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Templin Gardens (a passage through)

Templin Gardens (a passage through)

Templin Gardens (a passage through time)

Graphite, Ink, Pyrography

10 ½ x 13 ½ inches

Interested in the fluency of movement and its impression, I draw in a slow progressive way, mindful in my approach and sensations of drawing. My interest in tactility began when I was very young. My parents gave me a paintbrush to mark the rocks with water. The smooth rock ran into the water beside our campsite where we spent entire summers every year. I would dip my brush in the water of the lake and spend hours painting on the nearby rock. Creating waterfalls sometimes from the excess water my brush released and watching it find the few cracks and crevices to flow back down to the lake. I watched my drawings evaporate and disappear from the sun again and again. What I remember the most is what the water felt like on the varied surfaces, it was easy and sometimes more difficult depending on the roughness.

I wish I could have seen the original construction of the Templin Garden limestone stairs, what a feat that would have been to build against the bank of the Grand River about 100 years ago, before many of the conventions that would ease the process today.

I realize that landmarks or cultural heritage properties such as this must already provoke such emotional significance for so many people. The wedding photos, kisses on the moonlit steps, or perhaps children throwing rocks into the water and giggling. Many things must have happened in the 100 years of existence. I think this landscape is intriguing for this reason alone and for me this man-made construction signifies many topics that capture my attention without paying much homage. I am lucky to live in a place full of such rich history and I spend hours of time among the buildings and constructions considering those who enjoyed the same spaces before me.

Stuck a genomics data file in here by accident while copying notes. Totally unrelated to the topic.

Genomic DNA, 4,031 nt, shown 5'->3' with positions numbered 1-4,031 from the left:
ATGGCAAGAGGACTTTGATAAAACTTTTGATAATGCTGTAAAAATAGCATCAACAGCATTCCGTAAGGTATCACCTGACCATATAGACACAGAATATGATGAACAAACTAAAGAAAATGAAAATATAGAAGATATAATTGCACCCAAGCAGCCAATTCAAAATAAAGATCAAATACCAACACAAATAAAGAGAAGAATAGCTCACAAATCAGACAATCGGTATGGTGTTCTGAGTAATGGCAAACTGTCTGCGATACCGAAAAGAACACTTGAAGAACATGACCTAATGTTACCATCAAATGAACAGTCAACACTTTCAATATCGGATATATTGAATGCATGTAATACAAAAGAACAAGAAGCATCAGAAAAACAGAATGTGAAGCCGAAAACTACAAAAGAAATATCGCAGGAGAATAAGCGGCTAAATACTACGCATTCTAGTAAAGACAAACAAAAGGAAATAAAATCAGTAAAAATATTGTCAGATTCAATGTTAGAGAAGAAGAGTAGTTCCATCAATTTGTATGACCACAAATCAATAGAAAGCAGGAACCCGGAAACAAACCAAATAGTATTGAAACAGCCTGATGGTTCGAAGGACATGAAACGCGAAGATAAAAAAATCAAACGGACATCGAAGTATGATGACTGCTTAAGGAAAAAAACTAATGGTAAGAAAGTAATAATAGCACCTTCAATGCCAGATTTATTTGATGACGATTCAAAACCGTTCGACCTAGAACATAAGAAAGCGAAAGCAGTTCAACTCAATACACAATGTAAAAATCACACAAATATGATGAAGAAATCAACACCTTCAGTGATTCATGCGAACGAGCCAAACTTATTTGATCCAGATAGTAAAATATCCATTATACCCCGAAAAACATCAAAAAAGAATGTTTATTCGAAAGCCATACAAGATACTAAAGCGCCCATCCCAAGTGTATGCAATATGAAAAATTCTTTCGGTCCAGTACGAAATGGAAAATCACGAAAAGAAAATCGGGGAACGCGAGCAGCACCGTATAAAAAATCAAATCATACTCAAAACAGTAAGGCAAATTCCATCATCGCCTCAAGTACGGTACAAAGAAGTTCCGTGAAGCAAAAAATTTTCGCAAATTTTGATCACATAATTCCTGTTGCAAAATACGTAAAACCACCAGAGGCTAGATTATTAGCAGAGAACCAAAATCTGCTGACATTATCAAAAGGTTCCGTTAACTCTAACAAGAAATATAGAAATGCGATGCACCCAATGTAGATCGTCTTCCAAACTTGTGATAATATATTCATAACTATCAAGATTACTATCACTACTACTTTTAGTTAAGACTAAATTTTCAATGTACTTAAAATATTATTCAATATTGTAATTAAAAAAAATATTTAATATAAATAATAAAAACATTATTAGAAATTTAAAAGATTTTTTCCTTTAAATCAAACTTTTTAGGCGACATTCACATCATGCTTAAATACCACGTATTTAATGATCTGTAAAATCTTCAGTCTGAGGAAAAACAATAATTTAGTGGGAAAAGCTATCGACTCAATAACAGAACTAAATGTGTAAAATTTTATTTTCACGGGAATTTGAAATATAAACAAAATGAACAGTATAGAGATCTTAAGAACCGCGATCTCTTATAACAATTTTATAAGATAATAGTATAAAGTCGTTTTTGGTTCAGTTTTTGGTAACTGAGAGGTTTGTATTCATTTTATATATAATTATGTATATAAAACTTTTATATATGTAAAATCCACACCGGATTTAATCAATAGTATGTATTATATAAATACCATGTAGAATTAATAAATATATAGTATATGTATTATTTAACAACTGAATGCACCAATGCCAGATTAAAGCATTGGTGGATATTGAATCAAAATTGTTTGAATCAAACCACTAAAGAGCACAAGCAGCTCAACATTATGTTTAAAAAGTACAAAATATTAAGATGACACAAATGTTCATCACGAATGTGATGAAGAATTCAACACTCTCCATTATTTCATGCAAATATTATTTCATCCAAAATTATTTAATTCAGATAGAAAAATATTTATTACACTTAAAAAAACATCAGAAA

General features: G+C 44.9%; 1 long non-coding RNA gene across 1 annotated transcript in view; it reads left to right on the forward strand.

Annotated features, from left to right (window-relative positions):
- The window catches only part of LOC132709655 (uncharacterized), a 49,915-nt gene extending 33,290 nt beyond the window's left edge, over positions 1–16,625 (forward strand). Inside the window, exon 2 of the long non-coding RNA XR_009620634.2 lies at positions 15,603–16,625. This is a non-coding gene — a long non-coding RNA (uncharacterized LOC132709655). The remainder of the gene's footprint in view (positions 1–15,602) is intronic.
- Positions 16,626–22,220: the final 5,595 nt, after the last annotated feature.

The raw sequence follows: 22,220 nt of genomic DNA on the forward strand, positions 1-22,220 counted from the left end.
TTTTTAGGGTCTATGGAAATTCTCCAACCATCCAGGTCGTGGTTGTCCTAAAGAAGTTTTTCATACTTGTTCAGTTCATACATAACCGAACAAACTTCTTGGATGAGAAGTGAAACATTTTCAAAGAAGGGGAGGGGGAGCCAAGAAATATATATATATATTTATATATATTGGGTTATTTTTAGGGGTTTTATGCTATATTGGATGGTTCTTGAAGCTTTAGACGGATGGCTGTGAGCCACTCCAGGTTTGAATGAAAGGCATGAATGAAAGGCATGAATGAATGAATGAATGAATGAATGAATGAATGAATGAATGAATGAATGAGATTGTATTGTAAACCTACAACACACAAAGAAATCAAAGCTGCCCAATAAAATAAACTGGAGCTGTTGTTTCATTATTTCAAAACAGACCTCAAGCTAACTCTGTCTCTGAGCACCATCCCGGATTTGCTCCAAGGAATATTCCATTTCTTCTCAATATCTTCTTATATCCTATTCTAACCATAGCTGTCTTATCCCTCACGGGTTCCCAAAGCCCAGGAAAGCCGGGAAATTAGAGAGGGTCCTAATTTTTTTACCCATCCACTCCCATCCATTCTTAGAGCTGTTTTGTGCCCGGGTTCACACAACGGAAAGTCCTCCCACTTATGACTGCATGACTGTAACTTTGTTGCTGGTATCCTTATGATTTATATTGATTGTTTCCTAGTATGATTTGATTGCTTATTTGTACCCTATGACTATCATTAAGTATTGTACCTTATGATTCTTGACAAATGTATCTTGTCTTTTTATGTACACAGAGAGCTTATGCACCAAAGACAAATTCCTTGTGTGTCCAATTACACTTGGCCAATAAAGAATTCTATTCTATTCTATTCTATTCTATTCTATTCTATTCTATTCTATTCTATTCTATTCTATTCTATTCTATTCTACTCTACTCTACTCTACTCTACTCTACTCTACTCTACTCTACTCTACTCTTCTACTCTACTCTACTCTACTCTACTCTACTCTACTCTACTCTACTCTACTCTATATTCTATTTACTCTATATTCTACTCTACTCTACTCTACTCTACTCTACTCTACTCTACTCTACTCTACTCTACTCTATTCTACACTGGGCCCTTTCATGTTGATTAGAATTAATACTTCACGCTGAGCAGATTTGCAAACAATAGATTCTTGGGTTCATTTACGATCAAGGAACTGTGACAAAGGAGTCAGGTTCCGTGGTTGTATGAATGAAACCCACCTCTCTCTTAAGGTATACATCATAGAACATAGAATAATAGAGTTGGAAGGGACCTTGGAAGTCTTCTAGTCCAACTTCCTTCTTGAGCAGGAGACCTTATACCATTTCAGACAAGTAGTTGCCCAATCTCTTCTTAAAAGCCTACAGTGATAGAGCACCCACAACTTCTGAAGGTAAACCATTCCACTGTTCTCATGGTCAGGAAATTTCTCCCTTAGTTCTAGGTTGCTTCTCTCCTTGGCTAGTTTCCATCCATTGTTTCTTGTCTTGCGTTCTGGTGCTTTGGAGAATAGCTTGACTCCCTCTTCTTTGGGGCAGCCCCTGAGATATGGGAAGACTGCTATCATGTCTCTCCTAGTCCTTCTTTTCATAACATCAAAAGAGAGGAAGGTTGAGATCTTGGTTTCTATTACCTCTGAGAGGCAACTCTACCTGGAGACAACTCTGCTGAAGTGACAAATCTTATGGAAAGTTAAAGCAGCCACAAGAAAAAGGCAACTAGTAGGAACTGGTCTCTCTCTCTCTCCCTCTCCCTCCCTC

I began this drawing by highlighting or even amplifying the cracks and crevices of the limestone construction and how it has deteriorated over the years. As I drew my sinuous lines with fluid ink, I imagined how the water would have flowed through the cracks and crevices from a good rainfall or snowmelt to further erode the limestone. It was easy to imagine this flow after hours of observations as a child. Also bringing to mind how the surface would change in colour when the water would evaporate from the sun. I further allude to the idea of water in my subtle burnings. Burnings on paper eventually fade in time like the evaporation of water.

Our man made structures are as ephemeral as trees, as I drew I considered that this breakdown of structure occurred only in the last 100 years and had already fallen into disrepair once before the 1980’s. Hardly amazed by the vegetation and trees attempting to reclaim the land and push these creations to the side, they become part of the landscape. If left to their own devices they would have taken over the structure years ago.

The flowing lines and solid shading highlights my interest in the contrast between the upward and downward movement of the space, as well as, how solid and static the rocks and their surfaces feel in comparison. In this drawing, full of movement with lines, I reach to achieve an awareness that this upward and downward movement is weighed by the heaviness of the stone structure. By shading in graphite several surfaces in a mindful, intentional way I hope to achieve such weight without taking away from the movement of lines,space and flow of water.

In the blank space of the paper I intentionally left out the surrounding landscape and sky that gives so much meaning to the structure. You have to travel there to hear/feel the roar of the river in your chest. To understand the significance erosion played to the surrounding banks and therefore realize the entire significance of water and sun on the landscape. Just like many of my drawings of trees I invite the viewer to explore the space for themselves with new eyes and appreciation.

I often ask myself, What effects are made on the physical environment and in return how do our surroundings affect us?

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